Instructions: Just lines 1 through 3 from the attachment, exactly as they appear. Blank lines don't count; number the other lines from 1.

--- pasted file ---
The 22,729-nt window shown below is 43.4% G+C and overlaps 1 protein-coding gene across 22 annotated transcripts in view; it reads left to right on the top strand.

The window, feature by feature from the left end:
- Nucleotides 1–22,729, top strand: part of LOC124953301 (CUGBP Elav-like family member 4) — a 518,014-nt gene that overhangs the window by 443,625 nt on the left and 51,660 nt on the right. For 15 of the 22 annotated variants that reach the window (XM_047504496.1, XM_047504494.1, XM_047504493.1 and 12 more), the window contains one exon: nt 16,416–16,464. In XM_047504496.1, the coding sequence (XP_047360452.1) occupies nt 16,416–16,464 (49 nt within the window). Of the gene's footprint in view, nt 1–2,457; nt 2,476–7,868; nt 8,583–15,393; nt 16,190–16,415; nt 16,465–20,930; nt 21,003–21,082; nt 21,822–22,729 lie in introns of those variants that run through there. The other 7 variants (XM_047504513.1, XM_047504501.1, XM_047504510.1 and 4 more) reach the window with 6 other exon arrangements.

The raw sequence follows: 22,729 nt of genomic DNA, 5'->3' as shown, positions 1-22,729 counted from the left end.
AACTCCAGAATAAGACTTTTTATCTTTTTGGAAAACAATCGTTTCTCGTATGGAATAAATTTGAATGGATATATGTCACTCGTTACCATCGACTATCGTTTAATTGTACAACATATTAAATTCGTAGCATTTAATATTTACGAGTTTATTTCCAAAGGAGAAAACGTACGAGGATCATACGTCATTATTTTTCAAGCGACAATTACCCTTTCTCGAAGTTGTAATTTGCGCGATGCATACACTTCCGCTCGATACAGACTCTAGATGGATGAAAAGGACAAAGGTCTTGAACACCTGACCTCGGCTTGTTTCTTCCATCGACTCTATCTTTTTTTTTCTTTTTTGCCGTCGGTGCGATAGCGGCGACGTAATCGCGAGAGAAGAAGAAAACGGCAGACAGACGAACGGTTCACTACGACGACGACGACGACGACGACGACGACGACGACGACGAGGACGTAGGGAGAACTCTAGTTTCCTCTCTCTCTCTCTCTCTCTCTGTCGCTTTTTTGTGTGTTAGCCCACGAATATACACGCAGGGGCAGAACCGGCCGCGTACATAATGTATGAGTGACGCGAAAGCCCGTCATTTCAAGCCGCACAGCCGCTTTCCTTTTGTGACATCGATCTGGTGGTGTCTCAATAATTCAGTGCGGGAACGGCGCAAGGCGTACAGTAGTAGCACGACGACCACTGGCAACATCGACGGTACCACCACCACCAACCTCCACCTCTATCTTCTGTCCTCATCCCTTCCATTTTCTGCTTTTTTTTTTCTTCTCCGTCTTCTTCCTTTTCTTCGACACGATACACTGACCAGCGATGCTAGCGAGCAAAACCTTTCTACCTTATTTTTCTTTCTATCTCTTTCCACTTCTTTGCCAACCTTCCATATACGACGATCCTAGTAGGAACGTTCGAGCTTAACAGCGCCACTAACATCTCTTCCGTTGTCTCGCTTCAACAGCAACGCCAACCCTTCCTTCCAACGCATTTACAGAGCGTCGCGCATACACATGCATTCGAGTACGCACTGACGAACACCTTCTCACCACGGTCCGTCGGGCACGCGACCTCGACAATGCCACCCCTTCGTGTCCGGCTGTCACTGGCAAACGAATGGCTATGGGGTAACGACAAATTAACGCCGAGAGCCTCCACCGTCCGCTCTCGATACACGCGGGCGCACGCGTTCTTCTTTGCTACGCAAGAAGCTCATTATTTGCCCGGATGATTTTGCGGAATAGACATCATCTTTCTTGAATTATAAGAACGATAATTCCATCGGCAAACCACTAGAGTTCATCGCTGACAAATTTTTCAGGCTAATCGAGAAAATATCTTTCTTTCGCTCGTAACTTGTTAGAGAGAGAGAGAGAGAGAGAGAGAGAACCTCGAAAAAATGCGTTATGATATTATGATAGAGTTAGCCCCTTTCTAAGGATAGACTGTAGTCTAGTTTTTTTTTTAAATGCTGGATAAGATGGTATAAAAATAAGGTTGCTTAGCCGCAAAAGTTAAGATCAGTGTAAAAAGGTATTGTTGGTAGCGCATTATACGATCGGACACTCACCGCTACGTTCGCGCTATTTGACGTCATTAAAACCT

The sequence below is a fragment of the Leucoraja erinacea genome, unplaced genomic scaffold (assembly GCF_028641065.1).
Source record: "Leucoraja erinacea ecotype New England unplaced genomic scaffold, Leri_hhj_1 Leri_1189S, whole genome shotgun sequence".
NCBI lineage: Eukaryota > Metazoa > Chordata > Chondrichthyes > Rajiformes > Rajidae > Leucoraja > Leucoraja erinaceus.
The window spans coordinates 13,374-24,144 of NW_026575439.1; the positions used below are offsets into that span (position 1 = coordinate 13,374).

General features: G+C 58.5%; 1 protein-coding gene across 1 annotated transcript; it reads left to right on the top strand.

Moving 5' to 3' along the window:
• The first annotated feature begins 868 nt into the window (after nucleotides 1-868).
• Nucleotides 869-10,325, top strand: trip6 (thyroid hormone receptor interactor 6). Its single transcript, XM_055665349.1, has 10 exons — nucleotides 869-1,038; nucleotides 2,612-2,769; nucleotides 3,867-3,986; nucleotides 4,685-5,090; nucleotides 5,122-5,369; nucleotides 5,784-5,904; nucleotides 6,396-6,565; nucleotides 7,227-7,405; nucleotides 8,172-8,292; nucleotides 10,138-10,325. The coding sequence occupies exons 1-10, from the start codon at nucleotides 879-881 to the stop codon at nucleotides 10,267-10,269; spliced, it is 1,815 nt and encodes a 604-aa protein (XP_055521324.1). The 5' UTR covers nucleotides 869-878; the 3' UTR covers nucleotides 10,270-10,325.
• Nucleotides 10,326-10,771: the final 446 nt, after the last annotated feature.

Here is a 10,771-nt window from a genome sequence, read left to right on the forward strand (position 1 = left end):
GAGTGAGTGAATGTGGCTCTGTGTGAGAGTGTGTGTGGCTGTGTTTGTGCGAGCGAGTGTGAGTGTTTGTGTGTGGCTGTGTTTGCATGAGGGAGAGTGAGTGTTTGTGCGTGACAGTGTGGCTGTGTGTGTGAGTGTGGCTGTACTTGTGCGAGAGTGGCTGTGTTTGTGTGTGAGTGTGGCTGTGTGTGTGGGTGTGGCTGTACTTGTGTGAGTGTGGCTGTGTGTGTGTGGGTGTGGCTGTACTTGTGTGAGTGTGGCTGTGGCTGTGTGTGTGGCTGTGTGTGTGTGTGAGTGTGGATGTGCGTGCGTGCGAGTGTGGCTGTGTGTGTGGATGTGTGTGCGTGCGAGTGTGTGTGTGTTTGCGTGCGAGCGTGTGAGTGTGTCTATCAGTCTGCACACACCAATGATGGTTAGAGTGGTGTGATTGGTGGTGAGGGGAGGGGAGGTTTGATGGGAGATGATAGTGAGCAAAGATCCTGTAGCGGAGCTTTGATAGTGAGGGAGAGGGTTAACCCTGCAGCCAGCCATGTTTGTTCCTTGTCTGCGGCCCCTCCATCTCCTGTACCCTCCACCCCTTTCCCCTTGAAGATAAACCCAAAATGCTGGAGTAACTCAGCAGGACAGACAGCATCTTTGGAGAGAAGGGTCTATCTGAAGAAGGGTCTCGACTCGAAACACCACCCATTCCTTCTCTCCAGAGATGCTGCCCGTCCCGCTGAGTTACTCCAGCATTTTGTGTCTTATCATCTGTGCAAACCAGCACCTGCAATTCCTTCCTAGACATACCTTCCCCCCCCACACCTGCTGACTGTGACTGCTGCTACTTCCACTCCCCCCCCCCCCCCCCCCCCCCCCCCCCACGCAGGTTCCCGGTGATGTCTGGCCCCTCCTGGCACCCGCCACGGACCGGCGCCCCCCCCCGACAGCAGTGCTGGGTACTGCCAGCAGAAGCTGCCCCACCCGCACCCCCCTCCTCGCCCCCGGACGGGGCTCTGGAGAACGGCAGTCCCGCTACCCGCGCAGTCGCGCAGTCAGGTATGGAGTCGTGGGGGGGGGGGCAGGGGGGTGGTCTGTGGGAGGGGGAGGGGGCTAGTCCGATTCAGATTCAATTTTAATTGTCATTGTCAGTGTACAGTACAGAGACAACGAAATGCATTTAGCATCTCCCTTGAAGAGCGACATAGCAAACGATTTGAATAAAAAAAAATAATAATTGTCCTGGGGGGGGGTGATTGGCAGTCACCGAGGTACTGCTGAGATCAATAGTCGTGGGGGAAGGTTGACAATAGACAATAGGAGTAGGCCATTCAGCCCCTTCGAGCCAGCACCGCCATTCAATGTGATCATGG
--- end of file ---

The 22,729-nt window shown below is 43.4% G+C and overlaps 1 protein-coding gene across 22 annotated transcripts in view; it reads left to right on the top strand.

The window, feature by feature from the left end:
- Nucleotides 1–22,729, top strand: part of LOC124953301 (CUGBP Elav-like family member 4) — a 518,014-nt gene that overhangs the window by 443,625 nt on the left and 51,660 nt on the right. For 15 of the 22 annotated variants that reach the window (XM_047504496.1, XM_047504494.1, XM_047504493.1 and 12 more), the window contains one exon: nt 16,416–16,464. In XM_047504496.1, the coding sequence (XP_047360452.1) occupies nt 16,416–16,464 (49 nt within the window). Of the gene's footprint in view, nt 1–2,457; nt 2,476–7,868; nt 8,583–15,393; nt 16,190–16,415; nt 16,465–20,930; nt 21,003–21,082; nt 21,822–22,729 lie in introns of those variants that run through there. The other 7 variants (XM_047504513.1, XM_047504501.1, XM_047504510.1 and 4 more) reach the window with 6 other exon arrangements.